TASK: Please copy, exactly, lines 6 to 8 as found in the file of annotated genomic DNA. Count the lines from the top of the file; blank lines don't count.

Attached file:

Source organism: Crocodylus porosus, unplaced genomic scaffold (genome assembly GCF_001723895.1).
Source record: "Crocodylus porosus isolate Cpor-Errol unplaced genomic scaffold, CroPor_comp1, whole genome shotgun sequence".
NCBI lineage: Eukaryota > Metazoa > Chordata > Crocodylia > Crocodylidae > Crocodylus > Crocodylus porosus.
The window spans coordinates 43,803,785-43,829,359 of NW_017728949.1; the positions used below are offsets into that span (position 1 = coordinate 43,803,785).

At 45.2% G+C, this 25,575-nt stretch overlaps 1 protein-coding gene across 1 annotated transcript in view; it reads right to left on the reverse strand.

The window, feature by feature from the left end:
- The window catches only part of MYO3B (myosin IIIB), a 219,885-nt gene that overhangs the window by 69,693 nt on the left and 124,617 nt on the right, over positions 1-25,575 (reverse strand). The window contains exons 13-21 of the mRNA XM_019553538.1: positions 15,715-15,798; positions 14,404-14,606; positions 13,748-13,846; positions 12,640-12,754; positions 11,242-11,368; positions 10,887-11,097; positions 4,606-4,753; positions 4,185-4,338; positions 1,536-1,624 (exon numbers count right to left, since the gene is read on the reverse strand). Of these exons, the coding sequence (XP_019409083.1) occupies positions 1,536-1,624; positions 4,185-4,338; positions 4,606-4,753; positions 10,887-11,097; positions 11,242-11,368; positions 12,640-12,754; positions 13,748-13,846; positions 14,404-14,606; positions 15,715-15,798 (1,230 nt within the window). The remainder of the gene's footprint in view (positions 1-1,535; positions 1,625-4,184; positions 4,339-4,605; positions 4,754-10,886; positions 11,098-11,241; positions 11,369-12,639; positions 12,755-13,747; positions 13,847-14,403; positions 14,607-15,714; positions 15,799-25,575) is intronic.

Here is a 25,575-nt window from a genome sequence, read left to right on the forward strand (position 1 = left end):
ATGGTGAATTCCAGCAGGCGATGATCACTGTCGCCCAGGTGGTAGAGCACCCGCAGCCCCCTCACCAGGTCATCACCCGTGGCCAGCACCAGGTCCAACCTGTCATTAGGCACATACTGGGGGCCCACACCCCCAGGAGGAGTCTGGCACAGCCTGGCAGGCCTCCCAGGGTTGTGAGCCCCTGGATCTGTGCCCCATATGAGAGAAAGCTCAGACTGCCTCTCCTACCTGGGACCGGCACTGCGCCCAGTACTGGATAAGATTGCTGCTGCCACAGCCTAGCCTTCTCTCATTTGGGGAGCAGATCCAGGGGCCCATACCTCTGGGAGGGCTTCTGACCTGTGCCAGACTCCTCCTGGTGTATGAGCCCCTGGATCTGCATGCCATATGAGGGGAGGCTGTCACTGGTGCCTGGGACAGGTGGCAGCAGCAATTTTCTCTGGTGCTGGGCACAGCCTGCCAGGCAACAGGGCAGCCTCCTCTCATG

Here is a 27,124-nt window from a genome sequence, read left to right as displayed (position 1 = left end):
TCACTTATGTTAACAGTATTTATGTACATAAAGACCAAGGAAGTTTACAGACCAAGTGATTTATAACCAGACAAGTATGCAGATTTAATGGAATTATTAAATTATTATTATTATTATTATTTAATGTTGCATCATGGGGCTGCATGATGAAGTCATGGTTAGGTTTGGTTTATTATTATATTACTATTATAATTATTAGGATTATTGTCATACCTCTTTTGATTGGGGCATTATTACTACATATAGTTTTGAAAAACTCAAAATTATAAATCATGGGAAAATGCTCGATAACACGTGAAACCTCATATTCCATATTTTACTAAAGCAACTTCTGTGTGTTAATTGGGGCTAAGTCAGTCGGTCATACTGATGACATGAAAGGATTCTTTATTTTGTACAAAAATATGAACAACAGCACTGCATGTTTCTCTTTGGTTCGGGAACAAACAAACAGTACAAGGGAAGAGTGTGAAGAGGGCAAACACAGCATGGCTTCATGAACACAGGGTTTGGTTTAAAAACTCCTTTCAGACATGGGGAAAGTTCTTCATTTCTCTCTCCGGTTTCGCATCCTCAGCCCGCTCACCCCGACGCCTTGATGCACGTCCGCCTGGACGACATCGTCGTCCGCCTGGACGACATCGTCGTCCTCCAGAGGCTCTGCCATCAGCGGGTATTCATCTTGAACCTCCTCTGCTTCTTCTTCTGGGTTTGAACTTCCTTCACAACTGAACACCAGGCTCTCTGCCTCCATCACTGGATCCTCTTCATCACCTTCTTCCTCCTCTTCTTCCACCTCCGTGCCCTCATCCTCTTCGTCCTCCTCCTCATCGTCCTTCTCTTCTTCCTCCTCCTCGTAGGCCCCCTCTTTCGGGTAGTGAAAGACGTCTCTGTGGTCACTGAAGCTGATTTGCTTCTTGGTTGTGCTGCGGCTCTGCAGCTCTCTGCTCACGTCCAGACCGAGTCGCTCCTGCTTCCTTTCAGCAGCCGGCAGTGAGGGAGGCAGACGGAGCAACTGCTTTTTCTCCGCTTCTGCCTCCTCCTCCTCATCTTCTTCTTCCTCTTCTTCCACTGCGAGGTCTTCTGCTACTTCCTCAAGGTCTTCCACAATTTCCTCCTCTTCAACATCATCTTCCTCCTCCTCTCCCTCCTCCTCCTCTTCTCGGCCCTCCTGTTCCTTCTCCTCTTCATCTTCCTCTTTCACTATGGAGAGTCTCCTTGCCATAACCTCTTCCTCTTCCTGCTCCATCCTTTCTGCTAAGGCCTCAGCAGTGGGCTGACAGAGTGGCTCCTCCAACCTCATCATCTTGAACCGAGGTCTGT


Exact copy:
The window, feature by feature from the left end:
- The window catches only part of MYO3B (myosin IIIB), a 219,885-nt gene that overhangs the window by 69,693 nt on the left and 124,617 nt on the right, over positions 1-25,575 (reverse strand). The window contains exons 13-21 of the mRNA XM_019553538.1: positions 15,715-15,798; positions 14,404-14,606; positions 13,748-13,846; positions 12,640-12,754; positions 11,242-11,368; positions 10,887-11,097; positions 4,606-4,753; positions 4,185-4,338; positions 1,536-1,624 (exon numbers count right to left, since the gene is read on the reverse strand). Of these exons, the coding sequence (XP_019409083.1) occupies positions 1,536-1,624; positions 4,185-4,338; positions 4,606-4,753; positions 10,887-11,097; positions 11,242-11,368; positions 12,640-12,754; positions 13,748-13,846; positions 14,404-14,606; positions 15,715-15,798 (1,230 nt within the window). The remainder of the gene's footprint in view (positions 1-1,535; positions 1,625-4,184; positions 4,339-4,605; positions 4,754-10,886; positions 11,098-11,241; positions 11,369-12,639; positions 12,755-13,747; positions 13,847-14,403; positions 14,607-15,714; positions 15,799-25,575) is intronic.

Here is a 25,575-nt window from a genome sequence, read left to right on the forward strand (position 1 = left end):